The Vermont Economy

The home for VPR's coverage of economic issues affecting the state of Vermont as well as business and industry developments across the region.

VPR reporter Bob Kinzel covers economic issues from the Statehouse Bureau in Montpelier. In addition, All Things Considered Host/Reporter Henry Epp covers business from Colchester.

Follow Bob Kinzel and Henry Epp on Twitter for the latest Vermont Economy news. 

Explore our coverage by topic or chronologically by scrolling through the list below

Aging Well | Homelessness & Housing | Dairy Industry | EB-5

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Angela Evancie / VPR

The U.S. Department of Agriculture this week released its draft rules for labeling genetically modified ingredients that are included in packaged foods.

Amy Kolb Noyes / VPR

All sorts of handy people spent a recent Saturday in Hardwick volunteering to fix other peoples' broken stuff, and passing on a little of their know-how.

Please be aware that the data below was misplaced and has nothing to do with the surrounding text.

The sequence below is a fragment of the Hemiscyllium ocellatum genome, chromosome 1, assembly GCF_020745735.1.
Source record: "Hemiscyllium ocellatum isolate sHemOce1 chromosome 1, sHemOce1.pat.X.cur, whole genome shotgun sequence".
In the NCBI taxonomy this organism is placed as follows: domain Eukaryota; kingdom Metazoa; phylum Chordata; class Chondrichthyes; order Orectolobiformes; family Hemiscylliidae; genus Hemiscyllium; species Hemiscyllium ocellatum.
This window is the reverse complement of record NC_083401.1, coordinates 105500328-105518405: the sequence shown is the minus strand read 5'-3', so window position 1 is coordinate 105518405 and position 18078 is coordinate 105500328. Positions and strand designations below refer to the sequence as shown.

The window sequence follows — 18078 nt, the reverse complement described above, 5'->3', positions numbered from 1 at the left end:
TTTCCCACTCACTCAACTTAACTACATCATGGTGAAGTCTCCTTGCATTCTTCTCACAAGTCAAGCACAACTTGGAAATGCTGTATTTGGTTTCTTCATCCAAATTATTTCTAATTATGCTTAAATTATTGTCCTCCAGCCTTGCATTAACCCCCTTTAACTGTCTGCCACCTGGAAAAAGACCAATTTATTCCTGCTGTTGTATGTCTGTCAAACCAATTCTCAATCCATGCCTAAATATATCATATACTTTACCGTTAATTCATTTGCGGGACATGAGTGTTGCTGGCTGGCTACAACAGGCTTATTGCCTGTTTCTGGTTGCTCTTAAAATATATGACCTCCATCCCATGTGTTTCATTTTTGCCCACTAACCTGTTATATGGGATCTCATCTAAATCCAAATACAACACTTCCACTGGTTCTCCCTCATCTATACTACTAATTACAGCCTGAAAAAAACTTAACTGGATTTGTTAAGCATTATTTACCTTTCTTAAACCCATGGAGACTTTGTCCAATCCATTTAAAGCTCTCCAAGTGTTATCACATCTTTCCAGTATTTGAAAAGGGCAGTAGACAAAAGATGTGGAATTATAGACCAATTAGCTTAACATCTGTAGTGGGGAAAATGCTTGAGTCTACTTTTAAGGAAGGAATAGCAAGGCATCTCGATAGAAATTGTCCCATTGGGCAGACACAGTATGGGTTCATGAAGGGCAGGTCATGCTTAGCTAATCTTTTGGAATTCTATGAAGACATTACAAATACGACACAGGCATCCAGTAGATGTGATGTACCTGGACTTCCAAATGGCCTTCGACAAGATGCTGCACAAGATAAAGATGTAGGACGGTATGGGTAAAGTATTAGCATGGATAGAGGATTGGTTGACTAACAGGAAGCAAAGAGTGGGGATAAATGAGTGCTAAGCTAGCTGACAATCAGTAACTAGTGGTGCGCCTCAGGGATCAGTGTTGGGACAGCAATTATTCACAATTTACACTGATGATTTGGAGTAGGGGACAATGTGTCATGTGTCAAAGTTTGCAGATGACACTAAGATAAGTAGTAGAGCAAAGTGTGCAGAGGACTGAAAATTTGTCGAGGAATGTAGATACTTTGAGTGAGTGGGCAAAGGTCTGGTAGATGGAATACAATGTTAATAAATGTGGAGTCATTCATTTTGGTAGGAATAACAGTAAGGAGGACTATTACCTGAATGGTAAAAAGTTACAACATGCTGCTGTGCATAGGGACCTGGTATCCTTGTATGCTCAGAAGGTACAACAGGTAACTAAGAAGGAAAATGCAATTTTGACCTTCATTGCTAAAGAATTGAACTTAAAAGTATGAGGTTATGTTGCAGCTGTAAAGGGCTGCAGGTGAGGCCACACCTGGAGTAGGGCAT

Many Vermont companies make significant charitable contributions to the local community and some, like King Arthur Flour, have even met the social, environmental and governance requirements to become B corporations. But in many ways, it’s mutual savings banks, that as a group, stand out when it comes to supporting their local community.

From left, Rep. Peter Welch, Vermont Maple Sugar Makers' Association executive director Matt Gordon, and Sen. Patrick Leahy gathered at a press conference at Morse Farm Maple Sugarworks in Montpelier on Tuesday.
Bob Kinzel / VPR

Members of Vermont's congressional delegation have joined with leaders of Vermont's maple industry to send a message to federal regulators: keep your labels off our maple syrup.

Andy Puchalik sits in a cooler at his South Royalton storage facility. Puchalik self distributes Upper Pass beer around the state to better control sales and service.
Howard Weiss-Tisman / VPR

As lawmakers finish up a bill that would change the relationship between craft brewers and distributors, both sides of the debate say they’re unhappy with the proposed changes.

Burlington Code Academy founders (right to left) Alex Horner, Benny Boas and Alex Chaffee hope their company will attract tech workers to the state. Their course teaches computer programing and project management skills.